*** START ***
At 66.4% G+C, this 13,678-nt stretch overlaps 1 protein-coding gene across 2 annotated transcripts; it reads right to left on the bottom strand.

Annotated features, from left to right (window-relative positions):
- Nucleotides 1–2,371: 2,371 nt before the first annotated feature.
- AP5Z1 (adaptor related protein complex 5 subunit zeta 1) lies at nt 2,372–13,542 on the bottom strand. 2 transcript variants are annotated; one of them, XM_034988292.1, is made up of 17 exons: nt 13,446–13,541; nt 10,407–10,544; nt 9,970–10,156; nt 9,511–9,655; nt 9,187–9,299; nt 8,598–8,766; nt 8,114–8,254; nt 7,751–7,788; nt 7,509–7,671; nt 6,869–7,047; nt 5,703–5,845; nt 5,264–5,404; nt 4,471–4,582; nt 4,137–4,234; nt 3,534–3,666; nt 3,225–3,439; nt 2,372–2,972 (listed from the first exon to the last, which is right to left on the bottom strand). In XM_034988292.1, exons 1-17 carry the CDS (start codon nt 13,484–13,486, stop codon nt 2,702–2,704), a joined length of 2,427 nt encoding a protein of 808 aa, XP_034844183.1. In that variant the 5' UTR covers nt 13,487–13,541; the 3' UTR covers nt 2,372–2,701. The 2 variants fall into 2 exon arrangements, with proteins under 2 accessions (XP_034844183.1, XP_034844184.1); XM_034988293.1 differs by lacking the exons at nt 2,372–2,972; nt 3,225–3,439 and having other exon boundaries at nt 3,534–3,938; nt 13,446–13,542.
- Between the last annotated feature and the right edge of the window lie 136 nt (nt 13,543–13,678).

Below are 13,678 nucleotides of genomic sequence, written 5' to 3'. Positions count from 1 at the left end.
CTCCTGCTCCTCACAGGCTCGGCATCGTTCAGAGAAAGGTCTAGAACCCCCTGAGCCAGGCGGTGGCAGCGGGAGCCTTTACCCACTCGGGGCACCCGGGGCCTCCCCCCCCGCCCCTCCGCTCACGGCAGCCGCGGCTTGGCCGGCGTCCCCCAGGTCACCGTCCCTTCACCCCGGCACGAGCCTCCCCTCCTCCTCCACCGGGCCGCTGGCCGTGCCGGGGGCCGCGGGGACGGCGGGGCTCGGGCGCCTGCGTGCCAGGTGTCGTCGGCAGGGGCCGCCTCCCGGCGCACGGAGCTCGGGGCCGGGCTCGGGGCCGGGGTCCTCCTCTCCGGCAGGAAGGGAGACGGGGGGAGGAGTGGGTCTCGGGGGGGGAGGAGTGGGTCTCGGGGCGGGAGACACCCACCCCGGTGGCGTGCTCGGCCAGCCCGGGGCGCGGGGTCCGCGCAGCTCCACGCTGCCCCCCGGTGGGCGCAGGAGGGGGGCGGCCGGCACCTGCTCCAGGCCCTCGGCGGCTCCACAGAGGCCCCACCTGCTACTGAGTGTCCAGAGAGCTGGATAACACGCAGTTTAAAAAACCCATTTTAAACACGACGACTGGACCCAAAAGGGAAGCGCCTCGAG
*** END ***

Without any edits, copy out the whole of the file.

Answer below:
At 66.4% G+C, this 13,678-nt stretch overlaps 1 protein-coding gene across 2 annotated transcripts; it reads right to left on the bottom strand.

Annotated features, from left to right (window-relative positions):
- Nucleotides 1–2,371: 2,371 nt before the first annotated feature.
- AP5Z1 (adaptor related protein complex 5 subunit zeta 1) lies at nt 2,372–13,542 on the bottom strand. 2 transcript variants are annotated; one of them, XM_034988292.1, is made up of 17 exons: nt 13,446–13,541; nt 10,407–10,544; nt 9,970–10,156; nt 9,511–9,655; nt 9,187–9,299; nt 8,598–8,766; nt 8,114–8,254; nt 7,751–7,788; nt 7,509–7,671; nt 6,869–7,047; nt 5,703–5,845; nt 5,264–5,404; nt 4,471–4,582; nt 4,137–4,234; nt 3,534–3,666; nt 3,225–3,439; nt 2,372–2,972 (listed from the first exon to the last, which is right to left on the bottom strand). In XM_034988292.1, exons 1-17 carry the CDS (start codon nt 13,484–13,486, stop codon nt 2,702–2,704), a joined length of 2,427 nt encoding a protein of 808 aa, XP_034844183.1. In that variant the 5' UTR covers nt 13,487–13,541; the 3' UTR covers nt 2,372–2,701. The 2 variants fall into 2 exon arrangements, with proteins under 2 accessions (XP_034844183.1, XP_034844184.1); XM_034988293.1 differs by lacking the exons at nt 2,372–2,972; nt 3,225–3,439 and having other exon boundaries at nt 3,534–3,938; nt 13,446–13,542.
- Between the last annotated feature and the right edge of the window lie 136 nt (nt 13,543–13,678).

Below are 13,678 nucleotides of genomic sequence, written 5' to 3'. Positions count from 1 at the left end.
CTCCTGCTCCTCACAGGCTCGGCATCGTTCAGAGAAAGGTCTAGAACCCCCTGAGCCAGGCGGTGGCAGCGGGAGCCTTTACCCACTCGGGGCACCCGGGGCCTCCCCCCCCGCCCCTCCGCTCACGGCAGCCGCGGCTTGGCCGGCGTCCCCCAGGTCACCGTCCCTTCACCCCGGCACGAGCCTCCCCTCCTCCTCCACCGGGCCGCTGGCCGTGCCGGGGGCCGCGGGGACGGCGGGGCTCGGGCGCCTGCGTGCCAGGTGTCGTCGGCAGGGGCCGCCTCCCGGCGCACGGAGCTCGGGGCCGGGCTCGGGGCCGGGGTCCTCCTCTCCGGCAGGAAGGGAGACGGGGGGAGGAGTGGGTCTCGGGGGGGGAGGAGTGGGTCTCGGGGCGGGAGACACCCACCCCGGTGGCGTGCTCGGCCAGCCCGGGGCGCGGGGTCCGCGCAGCTCCACGCTGCCCCCCGGTGGGCGCAGGAGGGGGGCGGCCGGCACCTGCTCCAGGCCCTCGGCGGCTCCACAGAGGCCCCACCTGCTACTGAGTGTCCAGAGAGCTGGATAACACGCAGTTTAAAAAACCCATTTTAAACACGACGACTGGACCCAAAAGGGAAGCGCCTCGAG